DevSecOps is a practice that better aligns security, engineering, and operations and infuses security throughout the DevOps lifecycle. This checklist shares some best practices to help you secure the development environment and processes, produce secure code and applications, and move towards realizing DevSecOps.
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Make security part of the entire development process
Bring security in early in development and throughout the whole cycle. Give its requirements the same weight as the functional requirements. This involves adding security controls and processes, as well as automating the core security tasks in the workflow. This enables developers to address known vulnerabilities up front, hence provide secure and resilient software.
Test your security throughout the development cycle
Make security testing a continuous process and an integral part of the entire app development cycle. Perform tests on applications, APIs, containers, data, processes, and microservices. The earlier you catch flaws, the easier they are to fix, but being able to identify flaws everywhere from development through to production will ensure that you’re able to stay on top of vulnerabilities no matter where they surface.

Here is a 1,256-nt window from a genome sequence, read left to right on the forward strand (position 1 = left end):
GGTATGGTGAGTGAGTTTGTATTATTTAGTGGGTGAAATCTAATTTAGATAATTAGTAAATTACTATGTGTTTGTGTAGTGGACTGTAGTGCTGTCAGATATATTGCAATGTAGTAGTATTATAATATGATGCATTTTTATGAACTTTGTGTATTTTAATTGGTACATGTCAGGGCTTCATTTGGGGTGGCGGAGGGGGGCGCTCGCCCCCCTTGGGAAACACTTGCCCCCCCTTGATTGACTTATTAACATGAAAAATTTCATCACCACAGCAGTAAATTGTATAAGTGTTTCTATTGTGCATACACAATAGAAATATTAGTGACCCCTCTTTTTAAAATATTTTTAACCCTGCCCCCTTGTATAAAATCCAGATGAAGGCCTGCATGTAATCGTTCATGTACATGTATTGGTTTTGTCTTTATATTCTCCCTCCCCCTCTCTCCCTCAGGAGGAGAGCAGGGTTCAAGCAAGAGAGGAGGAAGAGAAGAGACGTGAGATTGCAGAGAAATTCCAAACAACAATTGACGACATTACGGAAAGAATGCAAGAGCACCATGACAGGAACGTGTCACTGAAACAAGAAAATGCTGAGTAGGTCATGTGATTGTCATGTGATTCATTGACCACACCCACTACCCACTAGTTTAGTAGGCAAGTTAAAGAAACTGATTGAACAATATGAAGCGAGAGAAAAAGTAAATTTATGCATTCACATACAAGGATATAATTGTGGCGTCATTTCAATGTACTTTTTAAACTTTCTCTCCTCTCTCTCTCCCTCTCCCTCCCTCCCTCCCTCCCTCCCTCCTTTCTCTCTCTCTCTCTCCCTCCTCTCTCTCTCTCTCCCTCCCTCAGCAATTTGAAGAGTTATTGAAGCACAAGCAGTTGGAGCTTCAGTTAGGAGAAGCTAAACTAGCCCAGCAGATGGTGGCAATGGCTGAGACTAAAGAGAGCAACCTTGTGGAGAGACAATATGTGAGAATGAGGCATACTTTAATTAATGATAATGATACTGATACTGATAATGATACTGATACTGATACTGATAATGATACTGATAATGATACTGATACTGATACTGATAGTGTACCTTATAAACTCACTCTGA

Automate as many processes as you can
Automating security, configuration management, testing, and other tasks reduces the workload for your teams while providing a faster way of doing things. Automate functionality and non-functional security tests; application, infrastructure and configuration security tests, as well as application logic security tests.
Monitor your processes, infrastructure, and apps
Gathering real-time intelligence enables you to make better decisions, and accurate enforcement. Collect and analyze relevant metrics, event logs, and machine data to gain real-time insights across the application lifecycle. Monitor your applications in production to ensure that you detect new vulnerabilities and security events. Pursue the opportunity to fix issues, earlier, faster and at little cost.
Generate actionable alerts when there are issues
Develop a strong security culture
A strong security culture among developers, operations, and security is essential. Develop openness, clear communication pathways, as well as strong feedback loops. Additionally, shift the responsibility for security to all of these teams as opposed to the traditional approach where it was solely the work of the security department. If you make security come from a place of “yes, let’s figure out how to do this securely” rather than “no, you can’t do that for security reasons,” security will move from a blocker to an enabler.